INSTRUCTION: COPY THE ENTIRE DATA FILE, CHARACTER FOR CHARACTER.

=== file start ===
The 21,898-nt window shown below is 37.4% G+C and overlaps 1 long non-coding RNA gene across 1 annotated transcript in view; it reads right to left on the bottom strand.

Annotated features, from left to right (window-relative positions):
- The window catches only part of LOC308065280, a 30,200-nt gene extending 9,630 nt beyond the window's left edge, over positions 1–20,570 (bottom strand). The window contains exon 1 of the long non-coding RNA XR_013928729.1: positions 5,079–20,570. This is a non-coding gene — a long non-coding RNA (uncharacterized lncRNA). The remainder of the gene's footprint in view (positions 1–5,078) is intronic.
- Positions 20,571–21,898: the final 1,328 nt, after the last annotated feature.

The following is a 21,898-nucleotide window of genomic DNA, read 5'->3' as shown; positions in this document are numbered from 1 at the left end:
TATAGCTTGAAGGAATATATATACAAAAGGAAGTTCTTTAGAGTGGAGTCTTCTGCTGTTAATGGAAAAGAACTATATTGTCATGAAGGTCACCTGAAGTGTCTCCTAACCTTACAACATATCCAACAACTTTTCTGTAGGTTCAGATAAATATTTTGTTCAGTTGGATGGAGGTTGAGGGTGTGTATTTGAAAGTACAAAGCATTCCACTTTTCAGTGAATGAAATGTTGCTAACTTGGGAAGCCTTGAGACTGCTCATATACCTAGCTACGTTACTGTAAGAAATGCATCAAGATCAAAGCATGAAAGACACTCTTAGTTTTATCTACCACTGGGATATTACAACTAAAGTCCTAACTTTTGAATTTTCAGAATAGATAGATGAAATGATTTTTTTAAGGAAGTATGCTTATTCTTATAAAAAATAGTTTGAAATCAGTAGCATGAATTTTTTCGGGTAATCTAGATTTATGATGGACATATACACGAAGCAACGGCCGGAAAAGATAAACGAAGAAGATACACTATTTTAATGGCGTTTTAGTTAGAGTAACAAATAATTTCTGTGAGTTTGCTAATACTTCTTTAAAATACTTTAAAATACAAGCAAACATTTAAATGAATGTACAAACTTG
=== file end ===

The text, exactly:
The 21,898-nt window shown below is 37.4% G+C and overlaps 1 long non-coding RNA gene across 1 annotated transcript in view; it reads right to left on the bottom strand.

Annotated features, from left to right (window-relative positions):
- The window catches only part of LOC308065280, a 30,200-nt gene extending 9,630 nt beyond the window's left edge, over positions 1–20,570 (bottom strand). The window contains exon 1 of the long non-coding RNA XR_013928729.1: positions 5,079–20,570. This is a non-coding gene — a long non-coding RNA (uncharacterized lncRNA). The remainder of the gene's footprint in view (positions 1–5,078) is intronic.
- Positions 20,571–21,898: the final 1,328 nt, after the last annotated feature.

The following is a 21,898-nucleotide window of genomic DNA, read 5'->3' as shown; positions in this document are numbered from 1 at the left end:
TATAGCTTGAAGGAATATATATACAAAAGGAAGTTCTTTAGAGTGGAGTCTTCTGCTGTTAATGGAAAAGAACTATATTGTCATGAAGGTCACCTGAAGTGTCTCCTAACCTTACAACATATCCAACAACTTTTCTGTAGGTTCAGATAAATATTTTGTTCAGTTGGATGGAGGTTGAGGGTGTGTATTTGAAAGTACAAAGCATTCCACTTTTCAGTGAATGAAATGTTGCTAACTTGGGAAGCCTTGAGACTGCTCATATACCTAGCTACGTTACTGTAAGAAATGCATCAAGATCAAAGCATGAAAGACACTCTTAGTTTTATCTACCACTGGGATATTACAACTAAAGTCCTAACTTTTGAATTTTCAGAATAGATAGATGAAATGATTTTTTTAAGGAAGTATGCTTATTCTTATAAAAAATAGTTTGAAATCAGTAGCATGAATTTTTTCGGGTAATCTAGATTTATGATGGACATATACACGAAGCAACGGCCGGAAAAGATAAACGAAGAAGATACACTATTTTAATGGCGTTTTAGTTAGAGTAACAAATAATTTCTGTGAGTTTGCTAATACTTCTTTAAAATACTTTAAAATACAAGCAAACATTTAAATGAATGTACAAACTTG